“Heard what happened,” Gunnar said after a few moments, breaking the silence. “Glad you made it all right.”
My head whipped around to stare at him. I wanted to scream at him for his hypocrisy, but my throat seized up at just the right moment, and it came out as a sort of sullen, strangled grunt instead. Just as well, probably.
Gunnar got the message, though. And, credit where credit was due, he had the good grace to look ashamed. He flushed, and looked at the floor, and mumbled something that I couldn’t make out.
Sigmund was the next to speak up. “What were you thinking, going out there?” he asked. Then, before I could retort, he looked away. “Sorry,” he said, sounding more sulky than sorry. “It’s just…we were worried about you.”
“That’s sweet,” Black said. She was sitting almost on top of the fire; I hadn’t even seen her when I walked in. “But I need to check Silf’s stitches, so we’ll be going now.”
She stood and stalked over to me. The villagers moved out of her way without even seeming to realize it; Black just moved with a confidence that assumed the world wouldn’t get in her way, and they assumed she knew what she was talking about. When she reached me she took my hand and led me behind the bar, into the kitchen, and up the stairs.
I was a bit startled by how strong she was. Black didn’t look like all that, but she almost carried me up the stairs, and she didn’t even look like she was trying.
“The stitches are fine,” I said quietly as we started up the stairs.
“I know,” Black replied, just as quietly. There was no way anyone back in the taproom would hear it. “Thought you might want to get out of there. It was getting…tense.”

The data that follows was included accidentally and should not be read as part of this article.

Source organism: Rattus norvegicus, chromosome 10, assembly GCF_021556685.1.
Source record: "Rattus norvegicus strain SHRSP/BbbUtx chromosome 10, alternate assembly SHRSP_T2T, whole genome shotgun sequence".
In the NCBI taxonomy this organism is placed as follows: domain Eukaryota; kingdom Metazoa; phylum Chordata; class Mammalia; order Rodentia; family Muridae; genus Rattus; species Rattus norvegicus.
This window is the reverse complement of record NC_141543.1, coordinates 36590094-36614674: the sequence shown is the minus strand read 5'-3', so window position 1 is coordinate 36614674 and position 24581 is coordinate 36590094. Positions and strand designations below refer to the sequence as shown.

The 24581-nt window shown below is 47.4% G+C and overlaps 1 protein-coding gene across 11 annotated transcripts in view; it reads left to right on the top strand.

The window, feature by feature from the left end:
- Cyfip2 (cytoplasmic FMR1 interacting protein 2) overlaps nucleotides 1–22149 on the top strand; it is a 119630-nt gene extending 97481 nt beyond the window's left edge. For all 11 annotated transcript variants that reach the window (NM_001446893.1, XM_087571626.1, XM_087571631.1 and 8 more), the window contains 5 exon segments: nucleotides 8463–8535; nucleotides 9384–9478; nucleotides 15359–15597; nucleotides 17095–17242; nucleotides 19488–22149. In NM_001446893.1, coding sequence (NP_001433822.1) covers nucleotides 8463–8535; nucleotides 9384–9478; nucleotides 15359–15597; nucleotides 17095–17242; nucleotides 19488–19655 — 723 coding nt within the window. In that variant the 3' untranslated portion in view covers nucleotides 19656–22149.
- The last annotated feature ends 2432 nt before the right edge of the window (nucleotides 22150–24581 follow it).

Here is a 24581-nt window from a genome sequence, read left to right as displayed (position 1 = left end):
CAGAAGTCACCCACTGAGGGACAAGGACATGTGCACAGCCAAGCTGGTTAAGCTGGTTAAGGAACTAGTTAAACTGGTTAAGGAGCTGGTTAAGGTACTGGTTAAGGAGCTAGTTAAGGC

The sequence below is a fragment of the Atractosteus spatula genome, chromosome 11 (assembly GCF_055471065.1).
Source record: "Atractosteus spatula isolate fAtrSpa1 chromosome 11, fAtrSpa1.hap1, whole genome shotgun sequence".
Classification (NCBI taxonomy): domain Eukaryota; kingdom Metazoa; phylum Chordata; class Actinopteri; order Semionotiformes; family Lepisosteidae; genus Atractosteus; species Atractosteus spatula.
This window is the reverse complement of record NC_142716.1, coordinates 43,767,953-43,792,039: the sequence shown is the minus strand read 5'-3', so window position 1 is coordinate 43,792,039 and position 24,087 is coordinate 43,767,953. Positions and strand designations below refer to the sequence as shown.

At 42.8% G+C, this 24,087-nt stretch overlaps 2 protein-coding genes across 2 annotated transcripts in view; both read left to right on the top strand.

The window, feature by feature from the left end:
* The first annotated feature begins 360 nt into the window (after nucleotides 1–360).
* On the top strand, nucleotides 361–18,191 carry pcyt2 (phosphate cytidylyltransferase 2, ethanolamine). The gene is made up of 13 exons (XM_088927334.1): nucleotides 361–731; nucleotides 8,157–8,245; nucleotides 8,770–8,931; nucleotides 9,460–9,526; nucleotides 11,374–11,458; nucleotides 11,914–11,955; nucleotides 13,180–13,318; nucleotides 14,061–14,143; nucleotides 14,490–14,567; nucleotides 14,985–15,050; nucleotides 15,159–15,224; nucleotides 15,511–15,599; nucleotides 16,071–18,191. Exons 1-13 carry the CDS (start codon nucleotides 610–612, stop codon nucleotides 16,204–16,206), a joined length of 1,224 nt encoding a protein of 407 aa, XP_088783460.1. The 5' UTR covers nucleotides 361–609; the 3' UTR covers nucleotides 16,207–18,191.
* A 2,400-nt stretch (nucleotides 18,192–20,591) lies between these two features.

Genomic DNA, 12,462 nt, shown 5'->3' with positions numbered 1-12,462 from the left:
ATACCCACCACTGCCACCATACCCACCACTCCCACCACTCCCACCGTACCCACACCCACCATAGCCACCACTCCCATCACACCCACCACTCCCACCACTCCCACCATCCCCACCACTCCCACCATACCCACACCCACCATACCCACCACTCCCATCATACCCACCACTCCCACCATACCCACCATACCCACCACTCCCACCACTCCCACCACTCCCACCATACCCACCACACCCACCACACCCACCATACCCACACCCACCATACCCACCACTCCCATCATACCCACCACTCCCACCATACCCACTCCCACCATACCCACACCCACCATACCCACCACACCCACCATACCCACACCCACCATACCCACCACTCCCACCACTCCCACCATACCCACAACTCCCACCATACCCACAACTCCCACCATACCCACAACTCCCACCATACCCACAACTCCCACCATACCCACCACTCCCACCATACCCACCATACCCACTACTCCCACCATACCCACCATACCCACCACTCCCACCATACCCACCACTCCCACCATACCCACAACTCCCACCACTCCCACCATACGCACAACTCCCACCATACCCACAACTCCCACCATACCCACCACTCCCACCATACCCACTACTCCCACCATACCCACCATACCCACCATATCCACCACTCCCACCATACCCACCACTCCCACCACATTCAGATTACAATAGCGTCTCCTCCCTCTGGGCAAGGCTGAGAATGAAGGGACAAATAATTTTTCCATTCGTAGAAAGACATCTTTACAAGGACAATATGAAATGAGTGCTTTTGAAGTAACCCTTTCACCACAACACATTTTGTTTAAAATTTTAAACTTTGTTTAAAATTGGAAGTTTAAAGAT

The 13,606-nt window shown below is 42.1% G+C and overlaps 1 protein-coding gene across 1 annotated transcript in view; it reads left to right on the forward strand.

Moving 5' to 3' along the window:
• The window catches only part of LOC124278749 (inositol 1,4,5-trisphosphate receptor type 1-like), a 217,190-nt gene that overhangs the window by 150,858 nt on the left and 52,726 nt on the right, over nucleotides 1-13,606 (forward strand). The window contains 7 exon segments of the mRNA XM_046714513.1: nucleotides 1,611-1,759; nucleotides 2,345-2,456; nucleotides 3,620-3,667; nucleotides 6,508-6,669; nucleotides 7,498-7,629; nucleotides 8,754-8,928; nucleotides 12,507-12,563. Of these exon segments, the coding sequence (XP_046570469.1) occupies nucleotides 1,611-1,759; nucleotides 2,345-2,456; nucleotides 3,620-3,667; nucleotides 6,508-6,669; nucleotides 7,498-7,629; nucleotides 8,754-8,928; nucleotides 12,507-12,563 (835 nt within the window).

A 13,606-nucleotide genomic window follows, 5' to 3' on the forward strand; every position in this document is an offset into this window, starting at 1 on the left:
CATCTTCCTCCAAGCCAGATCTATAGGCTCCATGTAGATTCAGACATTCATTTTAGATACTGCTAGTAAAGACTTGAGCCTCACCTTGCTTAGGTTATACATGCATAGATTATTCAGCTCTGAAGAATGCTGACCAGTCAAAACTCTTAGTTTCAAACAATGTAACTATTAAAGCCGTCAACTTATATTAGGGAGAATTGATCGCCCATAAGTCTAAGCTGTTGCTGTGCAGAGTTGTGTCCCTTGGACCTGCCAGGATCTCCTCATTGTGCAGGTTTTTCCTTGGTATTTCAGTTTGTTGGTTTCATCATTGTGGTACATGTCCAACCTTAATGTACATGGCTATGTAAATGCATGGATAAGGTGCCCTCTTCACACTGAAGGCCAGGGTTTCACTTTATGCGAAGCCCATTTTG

I snorted, nodded. “Thanks,” I said.
“I should check them, though,” she added. “And make sure there’s no sign of infection.”
I shivered, and nodded.
Black unlocked the door of her room, and waited for me to go in, and then locked it again behind us. The room looked almost exactly as it always did, empty and impersonal. Black hadn’t done much to the place, hadn’t really left any mark on the space. There were a couple of bags on the floor, one of which I recognized as one of the bags which had held weapons during our little training session. The rest weren’t familiar.
“Sit down,” Black said, pointing at the bed. As I obeyed she opened one of the other bags, a plain black one, and took out a smaller pouch which was black marked with a bright red circle. “How does it feel?”
“Hurts a bit,” I said. “Bit unsteady when I put weight on it. Not bad otherwise.”
“How bad would you say the pain is, on a scale of one to ten?”
“Two or three,” I said. “If one is low.”
She paused and stared at me for a second. “Two or a three,” she said. She snorted and shook her head. “I think your scale is broken, Silf.”
I smiled, and shrugged. It was entirely possible that she was right.
“All right,” she said, pulling a few metal tools out of the bag. There was a needle, and forceps, and what looked like a set of probes. “Let me take a look at it, then.”
I pushed my pants down, letting Black get at the wound, and looked at the wall. I wasn’t too uncomfortable with having it happen, but actually watching her prodding at me felt…awkward. “Where are the legionnaires?” I asked, mostly just to have something to talk about.
“Out hunting ghouls,” Black said, taking a probe and pushing the fur out of the way to get a better look at the gash. “Excepting Aelia, but I wouldn’t worry about her noticing anything. She’s sedated heavily enough I don’t think she’d wake up if the building was on fire.”
I swallowed. “What happened?”
“Pure bad luck, as I hear it. She was reloading and the arbalest malfunctioned somehow, crushed her hand.”
I frowned. “A legion arbalest snapped?”
Black shrugged. “I guess so. Normally I’d expect legion equipment to be a bit more reliable than that, but I guess if you build enough arbalests, you’ll build a bad one. Her bad luck to get it.” She paused. “This is healing very well. At this rate it should be almost good as new in a few days.”
I shrugged. “I heal fast.”
“That’s good. Doesn’t look like it’s infected, either. I’ll keep checking up on it, but it’s looking like you should be fine.” Black sat back and started putting her tools back into the bag. “Do you mind if I ask you a question, Silf?”
“What was the problem earlier?” she asked, apparently taking that for agreement. “Down there, when that man was talking to you. You were clearly upset, and it seemed like he knew why, but there was some context that I wasn’t catching.”